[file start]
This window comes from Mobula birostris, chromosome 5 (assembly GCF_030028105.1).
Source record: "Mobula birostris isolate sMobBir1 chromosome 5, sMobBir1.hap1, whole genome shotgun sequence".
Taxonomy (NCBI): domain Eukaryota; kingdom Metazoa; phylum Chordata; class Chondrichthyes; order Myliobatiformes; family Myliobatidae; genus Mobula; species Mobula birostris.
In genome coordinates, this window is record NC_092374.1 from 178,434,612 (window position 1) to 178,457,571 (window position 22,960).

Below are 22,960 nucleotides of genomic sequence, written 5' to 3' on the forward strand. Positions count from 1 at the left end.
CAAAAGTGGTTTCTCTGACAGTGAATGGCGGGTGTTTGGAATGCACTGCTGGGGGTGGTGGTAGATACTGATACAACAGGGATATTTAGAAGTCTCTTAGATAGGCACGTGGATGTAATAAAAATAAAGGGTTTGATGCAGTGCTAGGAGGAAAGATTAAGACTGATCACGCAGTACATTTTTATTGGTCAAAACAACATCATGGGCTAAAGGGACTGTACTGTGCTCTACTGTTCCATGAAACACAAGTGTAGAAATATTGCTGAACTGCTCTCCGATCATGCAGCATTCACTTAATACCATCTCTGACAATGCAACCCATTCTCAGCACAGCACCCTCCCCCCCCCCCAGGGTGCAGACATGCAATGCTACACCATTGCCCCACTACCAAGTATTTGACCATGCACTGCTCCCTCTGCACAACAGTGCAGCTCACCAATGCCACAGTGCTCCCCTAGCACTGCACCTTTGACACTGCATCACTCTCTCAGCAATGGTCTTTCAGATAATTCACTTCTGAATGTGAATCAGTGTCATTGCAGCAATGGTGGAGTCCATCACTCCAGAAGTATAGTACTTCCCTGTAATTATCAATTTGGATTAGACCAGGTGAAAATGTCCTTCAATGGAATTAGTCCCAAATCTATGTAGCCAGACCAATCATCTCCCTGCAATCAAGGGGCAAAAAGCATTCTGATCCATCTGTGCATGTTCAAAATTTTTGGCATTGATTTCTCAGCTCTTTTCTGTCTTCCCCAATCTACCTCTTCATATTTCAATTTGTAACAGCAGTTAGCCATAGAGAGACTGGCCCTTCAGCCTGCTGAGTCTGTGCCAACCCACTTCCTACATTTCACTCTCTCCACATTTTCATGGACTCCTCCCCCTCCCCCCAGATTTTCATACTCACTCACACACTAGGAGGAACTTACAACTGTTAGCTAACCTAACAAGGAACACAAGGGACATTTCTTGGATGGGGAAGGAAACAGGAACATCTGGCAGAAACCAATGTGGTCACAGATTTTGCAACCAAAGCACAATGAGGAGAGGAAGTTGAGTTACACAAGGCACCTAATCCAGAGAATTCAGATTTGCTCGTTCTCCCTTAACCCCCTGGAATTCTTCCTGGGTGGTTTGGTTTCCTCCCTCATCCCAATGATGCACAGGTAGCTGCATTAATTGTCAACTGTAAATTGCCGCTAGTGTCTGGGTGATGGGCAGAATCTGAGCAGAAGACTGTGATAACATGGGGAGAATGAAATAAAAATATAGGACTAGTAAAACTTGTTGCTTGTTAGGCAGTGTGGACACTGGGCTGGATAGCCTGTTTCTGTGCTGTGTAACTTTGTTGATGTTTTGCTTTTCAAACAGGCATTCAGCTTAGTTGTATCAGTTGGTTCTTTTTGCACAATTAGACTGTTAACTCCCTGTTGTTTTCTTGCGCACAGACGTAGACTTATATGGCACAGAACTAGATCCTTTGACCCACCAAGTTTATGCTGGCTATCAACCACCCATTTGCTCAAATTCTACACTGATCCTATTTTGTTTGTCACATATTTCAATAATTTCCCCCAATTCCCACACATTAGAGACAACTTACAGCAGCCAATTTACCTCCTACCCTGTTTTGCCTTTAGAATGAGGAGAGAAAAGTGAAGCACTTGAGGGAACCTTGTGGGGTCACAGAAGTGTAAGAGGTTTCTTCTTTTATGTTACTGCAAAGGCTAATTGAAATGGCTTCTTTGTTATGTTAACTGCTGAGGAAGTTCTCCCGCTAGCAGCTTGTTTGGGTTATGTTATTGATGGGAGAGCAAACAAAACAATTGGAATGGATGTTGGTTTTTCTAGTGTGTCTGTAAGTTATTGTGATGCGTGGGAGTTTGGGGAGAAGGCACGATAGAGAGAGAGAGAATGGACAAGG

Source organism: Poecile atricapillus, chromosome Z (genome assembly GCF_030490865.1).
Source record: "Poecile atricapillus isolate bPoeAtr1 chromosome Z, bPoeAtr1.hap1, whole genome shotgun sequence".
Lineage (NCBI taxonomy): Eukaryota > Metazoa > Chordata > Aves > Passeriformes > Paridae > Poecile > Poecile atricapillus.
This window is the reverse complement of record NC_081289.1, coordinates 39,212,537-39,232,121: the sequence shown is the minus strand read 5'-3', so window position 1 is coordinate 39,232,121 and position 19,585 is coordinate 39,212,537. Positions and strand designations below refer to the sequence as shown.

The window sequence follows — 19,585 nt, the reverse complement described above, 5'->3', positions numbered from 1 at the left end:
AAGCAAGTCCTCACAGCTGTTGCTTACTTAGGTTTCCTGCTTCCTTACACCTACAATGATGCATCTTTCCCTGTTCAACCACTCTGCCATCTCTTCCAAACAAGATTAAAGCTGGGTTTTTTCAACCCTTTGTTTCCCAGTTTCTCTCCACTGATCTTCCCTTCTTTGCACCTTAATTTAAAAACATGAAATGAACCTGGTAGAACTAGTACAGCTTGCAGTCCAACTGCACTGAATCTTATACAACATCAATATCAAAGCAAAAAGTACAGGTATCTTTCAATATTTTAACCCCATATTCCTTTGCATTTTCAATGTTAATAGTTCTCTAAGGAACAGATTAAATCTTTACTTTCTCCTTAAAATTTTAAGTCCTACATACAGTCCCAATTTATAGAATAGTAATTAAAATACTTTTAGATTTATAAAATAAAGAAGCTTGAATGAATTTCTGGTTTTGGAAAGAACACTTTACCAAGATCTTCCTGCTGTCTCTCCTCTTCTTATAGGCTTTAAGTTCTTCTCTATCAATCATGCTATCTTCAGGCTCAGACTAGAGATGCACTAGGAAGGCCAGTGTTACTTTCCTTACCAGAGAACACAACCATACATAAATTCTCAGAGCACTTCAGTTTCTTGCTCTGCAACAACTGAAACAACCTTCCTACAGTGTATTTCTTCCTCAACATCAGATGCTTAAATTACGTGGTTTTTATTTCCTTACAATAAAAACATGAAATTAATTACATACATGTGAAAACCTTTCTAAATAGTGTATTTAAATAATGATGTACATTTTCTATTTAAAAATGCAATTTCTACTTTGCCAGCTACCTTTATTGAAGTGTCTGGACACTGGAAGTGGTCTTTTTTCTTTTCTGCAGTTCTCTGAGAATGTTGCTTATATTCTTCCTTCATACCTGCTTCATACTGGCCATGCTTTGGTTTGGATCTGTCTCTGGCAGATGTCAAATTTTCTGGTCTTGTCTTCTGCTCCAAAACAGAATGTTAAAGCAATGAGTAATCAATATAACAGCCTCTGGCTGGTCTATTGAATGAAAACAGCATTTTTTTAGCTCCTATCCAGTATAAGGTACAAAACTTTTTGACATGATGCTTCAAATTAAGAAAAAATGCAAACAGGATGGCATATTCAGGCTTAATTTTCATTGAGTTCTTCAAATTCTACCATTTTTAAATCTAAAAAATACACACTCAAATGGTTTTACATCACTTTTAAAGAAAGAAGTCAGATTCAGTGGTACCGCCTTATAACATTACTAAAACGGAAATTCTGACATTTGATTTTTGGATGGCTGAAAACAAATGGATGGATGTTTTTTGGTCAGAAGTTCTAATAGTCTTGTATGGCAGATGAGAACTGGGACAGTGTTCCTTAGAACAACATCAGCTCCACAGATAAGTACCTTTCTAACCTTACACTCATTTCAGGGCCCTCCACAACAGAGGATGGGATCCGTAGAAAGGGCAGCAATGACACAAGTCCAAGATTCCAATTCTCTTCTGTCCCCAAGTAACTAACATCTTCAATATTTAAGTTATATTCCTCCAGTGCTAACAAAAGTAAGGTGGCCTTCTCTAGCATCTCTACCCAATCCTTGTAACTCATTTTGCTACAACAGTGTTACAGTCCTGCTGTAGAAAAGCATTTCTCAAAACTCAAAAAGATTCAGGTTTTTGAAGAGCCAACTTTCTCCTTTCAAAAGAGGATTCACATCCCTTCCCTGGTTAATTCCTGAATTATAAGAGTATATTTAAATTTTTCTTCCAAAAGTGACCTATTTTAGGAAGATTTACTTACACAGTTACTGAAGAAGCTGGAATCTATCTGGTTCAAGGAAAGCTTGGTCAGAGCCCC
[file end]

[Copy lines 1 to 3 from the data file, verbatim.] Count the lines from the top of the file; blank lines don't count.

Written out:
This window comes from Mobula birostris, chromosome 5 (assembly GCF_030028105.1).
Source record: "Mobula birostris isolate sMobBir1 chromosome 5, sMobBir1.hap1, whole genome shotgun sequence".
Taxonomy (NCBI): domain Eukaryota; kingdom Metazoa; phylum Chordata; class Chondrichthyes; order Myliobatiformes; family Myliobatidae; genus Mobula; species Mobula birostris.